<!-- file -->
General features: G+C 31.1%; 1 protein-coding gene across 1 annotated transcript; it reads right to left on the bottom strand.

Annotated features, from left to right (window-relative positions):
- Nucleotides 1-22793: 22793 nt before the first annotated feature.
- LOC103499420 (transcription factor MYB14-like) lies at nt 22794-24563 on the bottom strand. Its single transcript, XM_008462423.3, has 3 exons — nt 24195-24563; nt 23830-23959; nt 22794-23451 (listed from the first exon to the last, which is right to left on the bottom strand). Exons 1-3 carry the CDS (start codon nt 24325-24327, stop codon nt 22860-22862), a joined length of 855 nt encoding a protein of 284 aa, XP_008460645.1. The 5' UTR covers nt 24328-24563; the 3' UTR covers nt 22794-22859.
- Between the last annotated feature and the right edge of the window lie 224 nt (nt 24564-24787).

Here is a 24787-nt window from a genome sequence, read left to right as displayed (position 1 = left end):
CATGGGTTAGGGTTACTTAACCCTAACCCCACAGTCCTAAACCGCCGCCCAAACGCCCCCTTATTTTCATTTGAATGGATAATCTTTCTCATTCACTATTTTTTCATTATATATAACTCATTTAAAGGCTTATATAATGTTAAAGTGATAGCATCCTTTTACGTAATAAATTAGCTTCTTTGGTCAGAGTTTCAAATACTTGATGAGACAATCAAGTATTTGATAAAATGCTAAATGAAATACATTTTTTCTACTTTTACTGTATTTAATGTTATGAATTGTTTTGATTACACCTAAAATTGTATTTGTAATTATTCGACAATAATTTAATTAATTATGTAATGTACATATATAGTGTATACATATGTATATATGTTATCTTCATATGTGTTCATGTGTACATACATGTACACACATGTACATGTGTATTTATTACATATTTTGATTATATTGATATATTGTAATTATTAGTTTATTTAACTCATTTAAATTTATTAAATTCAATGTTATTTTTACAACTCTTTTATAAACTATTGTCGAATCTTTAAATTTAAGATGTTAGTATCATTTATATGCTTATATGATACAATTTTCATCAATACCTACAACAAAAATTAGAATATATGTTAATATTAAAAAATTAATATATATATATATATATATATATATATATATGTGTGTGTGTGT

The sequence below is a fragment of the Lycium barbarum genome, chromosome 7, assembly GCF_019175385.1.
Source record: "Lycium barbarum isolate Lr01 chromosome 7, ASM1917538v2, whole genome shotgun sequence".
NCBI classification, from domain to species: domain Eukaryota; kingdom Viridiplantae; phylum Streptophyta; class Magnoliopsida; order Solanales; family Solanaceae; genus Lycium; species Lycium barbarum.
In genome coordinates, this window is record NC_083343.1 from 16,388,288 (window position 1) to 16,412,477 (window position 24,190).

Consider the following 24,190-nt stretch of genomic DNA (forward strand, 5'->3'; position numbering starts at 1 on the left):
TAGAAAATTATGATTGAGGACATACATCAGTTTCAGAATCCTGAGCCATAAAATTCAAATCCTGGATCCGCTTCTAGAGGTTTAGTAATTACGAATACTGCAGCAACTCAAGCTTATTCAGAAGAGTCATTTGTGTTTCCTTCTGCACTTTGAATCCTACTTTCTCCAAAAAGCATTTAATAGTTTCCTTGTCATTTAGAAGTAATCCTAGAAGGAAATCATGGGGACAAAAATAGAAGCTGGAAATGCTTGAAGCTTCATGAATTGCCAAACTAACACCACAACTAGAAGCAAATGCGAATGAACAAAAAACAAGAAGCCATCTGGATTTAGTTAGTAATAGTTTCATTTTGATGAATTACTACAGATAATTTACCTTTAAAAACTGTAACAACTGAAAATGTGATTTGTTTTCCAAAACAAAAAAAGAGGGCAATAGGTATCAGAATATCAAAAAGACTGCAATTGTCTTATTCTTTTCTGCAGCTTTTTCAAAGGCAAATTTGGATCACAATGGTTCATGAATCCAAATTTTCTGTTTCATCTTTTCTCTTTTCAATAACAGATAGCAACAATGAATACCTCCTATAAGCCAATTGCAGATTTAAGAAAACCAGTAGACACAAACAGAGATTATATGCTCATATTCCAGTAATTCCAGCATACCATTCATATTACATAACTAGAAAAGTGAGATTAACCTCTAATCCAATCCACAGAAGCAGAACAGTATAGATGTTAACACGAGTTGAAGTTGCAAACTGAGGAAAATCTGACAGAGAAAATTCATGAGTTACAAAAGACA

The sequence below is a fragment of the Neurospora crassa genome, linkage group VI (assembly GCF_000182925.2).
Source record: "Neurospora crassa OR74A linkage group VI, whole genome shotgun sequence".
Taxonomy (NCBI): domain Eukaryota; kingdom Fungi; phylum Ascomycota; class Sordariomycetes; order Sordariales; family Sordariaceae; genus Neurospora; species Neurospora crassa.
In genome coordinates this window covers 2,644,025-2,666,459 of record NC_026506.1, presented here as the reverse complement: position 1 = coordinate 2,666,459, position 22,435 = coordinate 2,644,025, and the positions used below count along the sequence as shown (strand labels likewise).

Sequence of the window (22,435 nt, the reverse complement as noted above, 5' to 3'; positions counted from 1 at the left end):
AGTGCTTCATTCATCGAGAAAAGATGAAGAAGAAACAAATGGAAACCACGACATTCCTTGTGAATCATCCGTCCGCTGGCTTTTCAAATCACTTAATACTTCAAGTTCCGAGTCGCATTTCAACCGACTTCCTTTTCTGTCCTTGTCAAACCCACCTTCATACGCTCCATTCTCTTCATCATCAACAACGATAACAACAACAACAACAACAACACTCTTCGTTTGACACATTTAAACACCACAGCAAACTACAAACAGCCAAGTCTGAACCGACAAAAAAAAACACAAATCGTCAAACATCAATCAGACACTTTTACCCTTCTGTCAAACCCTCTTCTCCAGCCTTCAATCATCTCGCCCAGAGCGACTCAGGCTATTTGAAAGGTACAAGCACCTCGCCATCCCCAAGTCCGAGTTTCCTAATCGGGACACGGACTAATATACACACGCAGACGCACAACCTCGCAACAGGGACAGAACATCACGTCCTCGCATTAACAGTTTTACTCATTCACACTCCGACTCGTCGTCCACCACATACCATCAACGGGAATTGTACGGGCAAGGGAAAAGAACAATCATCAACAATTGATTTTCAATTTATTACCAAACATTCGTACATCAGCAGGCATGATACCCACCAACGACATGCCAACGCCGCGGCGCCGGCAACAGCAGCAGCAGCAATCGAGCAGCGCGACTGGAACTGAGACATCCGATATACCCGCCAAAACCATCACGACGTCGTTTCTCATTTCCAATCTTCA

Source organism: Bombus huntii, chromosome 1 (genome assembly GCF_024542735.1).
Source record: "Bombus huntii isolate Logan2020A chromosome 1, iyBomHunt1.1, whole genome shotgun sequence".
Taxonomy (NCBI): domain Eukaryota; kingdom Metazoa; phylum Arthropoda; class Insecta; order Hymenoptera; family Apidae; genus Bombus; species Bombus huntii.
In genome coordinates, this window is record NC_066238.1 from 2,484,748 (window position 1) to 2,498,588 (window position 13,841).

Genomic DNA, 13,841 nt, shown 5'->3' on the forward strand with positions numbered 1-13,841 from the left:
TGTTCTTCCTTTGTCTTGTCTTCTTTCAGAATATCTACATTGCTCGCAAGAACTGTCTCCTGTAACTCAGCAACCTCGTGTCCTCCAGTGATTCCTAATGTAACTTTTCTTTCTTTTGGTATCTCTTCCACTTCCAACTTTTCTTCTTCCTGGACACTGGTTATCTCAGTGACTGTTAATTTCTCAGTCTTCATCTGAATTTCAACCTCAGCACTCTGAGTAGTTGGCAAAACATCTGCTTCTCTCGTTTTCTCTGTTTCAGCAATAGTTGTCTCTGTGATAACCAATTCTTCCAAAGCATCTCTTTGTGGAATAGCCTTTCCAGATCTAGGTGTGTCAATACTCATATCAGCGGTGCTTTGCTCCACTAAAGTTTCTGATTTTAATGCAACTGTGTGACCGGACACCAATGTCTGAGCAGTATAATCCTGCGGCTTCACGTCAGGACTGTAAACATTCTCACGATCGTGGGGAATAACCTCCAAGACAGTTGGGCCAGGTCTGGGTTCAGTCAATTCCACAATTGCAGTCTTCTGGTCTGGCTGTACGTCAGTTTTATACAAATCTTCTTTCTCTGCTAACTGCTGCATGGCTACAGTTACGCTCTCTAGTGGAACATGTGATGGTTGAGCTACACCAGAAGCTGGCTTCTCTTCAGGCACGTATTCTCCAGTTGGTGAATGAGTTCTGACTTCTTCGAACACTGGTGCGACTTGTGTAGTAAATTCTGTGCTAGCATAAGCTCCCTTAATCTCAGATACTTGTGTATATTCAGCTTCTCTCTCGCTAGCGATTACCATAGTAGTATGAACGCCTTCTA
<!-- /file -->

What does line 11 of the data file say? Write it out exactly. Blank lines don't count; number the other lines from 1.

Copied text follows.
In genome coordinates, this window is record NC_083343.1 from 16,388,288 (window position 1) to 16,412,477 (window position 24,190).